In State ex rel. Ohio Presbyterian Retirement Services, Inc. v. Industrial Commission of Ohio, the Supreme Court of Ohio held that it was an abuse of the Industrial Commission’s discretion to award a claimant, who was already receiving permanent total disability benefits, compensation for permanent partial disability in the same claim.
Because PTD benefits are paid for “the inability to perform sustained remunerative employment due to the allowed conditions in the claim,” a claimant receiving PTD is not eligible to also receive concurrent permanent partial disability compensation in the same claim. 150 Ohio St.3d 102, 2016-Ohio-8024.
Lisa Patterson and her staff volunteered at the Community Meal at OneBistro in Miamisburg on March 7, 2018, serving 101 meals.
Lisa Patterson sponsored the Community Meal, and supports OneBistro’s mission to “provide a place where our neighbors eat and come together as one community.”
Check out the photos of great volunteers working and making the community a better place!
ALERT: If your employee was injured in a motor vehicle accident caused by a negligent third party on or after July 1, 2017, the BWC has a NEW PROCEDURE that may divert all the payments of benefits and compensation to the Surplus fund and remove the claim from your experience.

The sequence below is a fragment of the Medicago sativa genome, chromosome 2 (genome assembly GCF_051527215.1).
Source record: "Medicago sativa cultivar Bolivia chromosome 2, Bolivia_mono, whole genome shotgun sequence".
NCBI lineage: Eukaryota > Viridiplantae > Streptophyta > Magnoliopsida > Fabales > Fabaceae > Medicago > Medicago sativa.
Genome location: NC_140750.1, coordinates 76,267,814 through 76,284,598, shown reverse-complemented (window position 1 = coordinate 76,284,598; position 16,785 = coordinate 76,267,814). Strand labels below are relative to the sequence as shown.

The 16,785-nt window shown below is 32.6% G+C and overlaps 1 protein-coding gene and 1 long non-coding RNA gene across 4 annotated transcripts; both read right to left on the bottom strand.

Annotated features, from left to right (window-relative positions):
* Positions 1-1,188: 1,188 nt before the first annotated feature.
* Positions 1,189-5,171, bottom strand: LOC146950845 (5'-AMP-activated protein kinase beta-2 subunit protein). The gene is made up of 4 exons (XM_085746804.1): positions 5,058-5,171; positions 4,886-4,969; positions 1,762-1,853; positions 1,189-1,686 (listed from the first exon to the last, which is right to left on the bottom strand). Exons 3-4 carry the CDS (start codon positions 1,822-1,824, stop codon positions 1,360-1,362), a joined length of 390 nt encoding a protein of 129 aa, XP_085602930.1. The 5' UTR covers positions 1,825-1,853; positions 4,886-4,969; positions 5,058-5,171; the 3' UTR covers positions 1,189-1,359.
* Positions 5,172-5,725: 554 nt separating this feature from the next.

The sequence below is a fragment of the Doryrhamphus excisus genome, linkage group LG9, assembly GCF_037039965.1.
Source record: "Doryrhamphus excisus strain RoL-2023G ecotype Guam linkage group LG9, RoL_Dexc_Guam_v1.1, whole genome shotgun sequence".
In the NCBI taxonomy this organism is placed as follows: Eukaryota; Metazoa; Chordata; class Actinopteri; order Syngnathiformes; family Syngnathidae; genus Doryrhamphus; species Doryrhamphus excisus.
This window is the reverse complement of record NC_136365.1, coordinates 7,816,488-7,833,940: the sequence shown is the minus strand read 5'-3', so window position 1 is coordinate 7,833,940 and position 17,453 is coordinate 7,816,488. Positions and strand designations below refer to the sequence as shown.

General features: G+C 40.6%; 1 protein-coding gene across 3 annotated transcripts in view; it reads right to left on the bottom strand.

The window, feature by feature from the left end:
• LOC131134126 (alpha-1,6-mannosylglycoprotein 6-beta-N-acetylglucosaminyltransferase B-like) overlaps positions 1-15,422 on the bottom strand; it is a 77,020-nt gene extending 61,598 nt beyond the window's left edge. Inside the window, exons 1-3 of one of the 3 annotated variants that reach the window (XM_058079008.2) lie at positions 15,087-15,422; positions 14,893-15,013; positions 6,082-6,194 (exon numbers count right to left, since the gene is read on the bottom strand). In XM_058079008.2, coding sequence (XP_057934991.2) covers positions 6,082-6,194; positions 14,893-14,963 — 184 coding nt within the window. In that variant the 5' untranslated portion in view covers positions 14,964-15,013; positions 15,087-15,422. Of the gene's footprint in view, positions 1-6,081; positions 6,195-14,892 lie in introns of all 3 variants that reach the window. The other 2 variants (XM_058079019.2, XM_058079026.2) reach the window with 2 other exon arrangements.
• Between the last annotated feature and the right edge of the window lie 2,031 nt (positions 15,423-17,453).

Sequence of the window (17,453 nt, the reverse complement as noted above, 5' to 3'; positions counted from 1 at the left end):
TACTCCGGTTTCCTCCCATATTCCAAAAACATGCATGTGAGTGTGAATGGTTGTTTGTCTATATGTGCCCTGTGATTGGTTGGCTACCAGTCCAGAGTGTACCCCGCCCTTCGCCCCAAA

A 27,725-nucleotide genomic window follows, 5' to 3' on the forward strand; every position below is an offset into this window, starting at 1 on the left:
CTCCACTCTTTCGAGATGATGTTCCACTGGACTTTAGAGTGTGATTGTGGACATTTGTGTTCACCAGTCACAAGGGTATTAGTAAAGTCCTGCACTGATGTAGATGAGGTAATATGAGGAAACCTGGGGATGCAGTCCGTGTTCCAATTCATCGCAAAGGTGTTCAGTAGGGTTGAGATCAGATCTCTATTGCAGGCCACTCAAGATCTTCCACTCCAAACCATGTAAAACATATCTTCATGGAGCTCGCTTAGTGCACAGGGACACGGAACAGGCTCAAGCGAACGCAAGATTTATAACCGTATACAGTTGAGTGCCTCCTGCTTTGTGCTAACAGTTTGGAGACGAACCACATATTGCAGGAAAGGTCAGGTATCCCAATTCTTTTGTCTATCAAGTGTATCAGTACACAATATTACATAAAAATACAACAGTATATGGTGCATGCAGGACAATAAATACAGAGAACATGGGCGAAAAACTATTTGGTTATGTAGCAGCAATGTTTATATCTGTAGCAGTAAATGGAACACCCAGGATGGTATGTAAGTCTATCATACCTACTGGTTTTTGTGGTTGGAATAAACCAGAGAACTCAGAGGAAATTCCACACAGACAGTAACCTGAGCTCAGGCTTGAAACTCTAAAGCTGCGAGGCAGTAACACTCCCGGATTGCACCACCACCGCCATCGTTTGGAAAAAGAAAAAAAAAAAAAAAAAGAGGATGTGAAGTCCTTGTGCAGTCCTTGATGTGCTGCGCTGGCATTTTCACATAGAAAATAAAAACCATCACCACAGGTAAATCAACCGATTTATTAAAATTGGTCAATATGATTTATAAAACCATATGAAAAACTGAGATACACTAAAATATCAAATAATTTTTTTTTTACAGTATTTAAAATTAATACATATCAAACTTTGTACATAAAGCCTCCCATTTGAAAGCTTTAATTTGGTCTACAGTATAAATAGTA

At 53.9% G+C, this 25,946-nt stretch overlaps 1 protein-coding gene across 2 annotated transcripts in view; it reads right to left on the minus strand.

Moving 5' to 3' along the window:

Mandatory documentation must be provided to the BWC including:
- Crash Report from law enforcement agency
- Citation showing third party fault
- Proof of third party insurance
- Proof the third party’s insurance company accepts responsibility
Although this process is in its infancy, it has potential for substantial COST SAVINGS in the form of potential LOWER PREMIUMS!
If you have a claim that may meet this criteria, please call us for assistance.
Finally, focusing attention on the epidemic opioid problem in Ohio, the state’s Medical Board is amending existing prescribing rules. These amended rules would do the following:
- Opioid for acute pain not more than a seven day supply.
- Providers may prescribe opioids in excess of supply limits only if the reason is provided in patient’s record.
- Additional scripts are not to exceed an average of 30 (Morphine Equivalent Dose) per day.
While there are some exceptions to these limits, physicians are also required to consider other therapy treatment options before prescribing an opioid analgesic.
Further, extended-release or long-acting opioid analgesics are not to be prescribed for the treatment of acute pain. These new requirements take effect August 31, 2017. These rules apply to all Ohio prescribers regardless of insurance coverage and allow Ohio to take a step in the right direction to control this devastating addiction.
It has yet to be determined how closely the Industrial Commission will follow these rules.
Lisa Patterson was selected as one of the Top 25 Women Lawyers in the Cincinnati area in the 2018 Ohio Super Lawyers nomination, research and blue ribbon review process.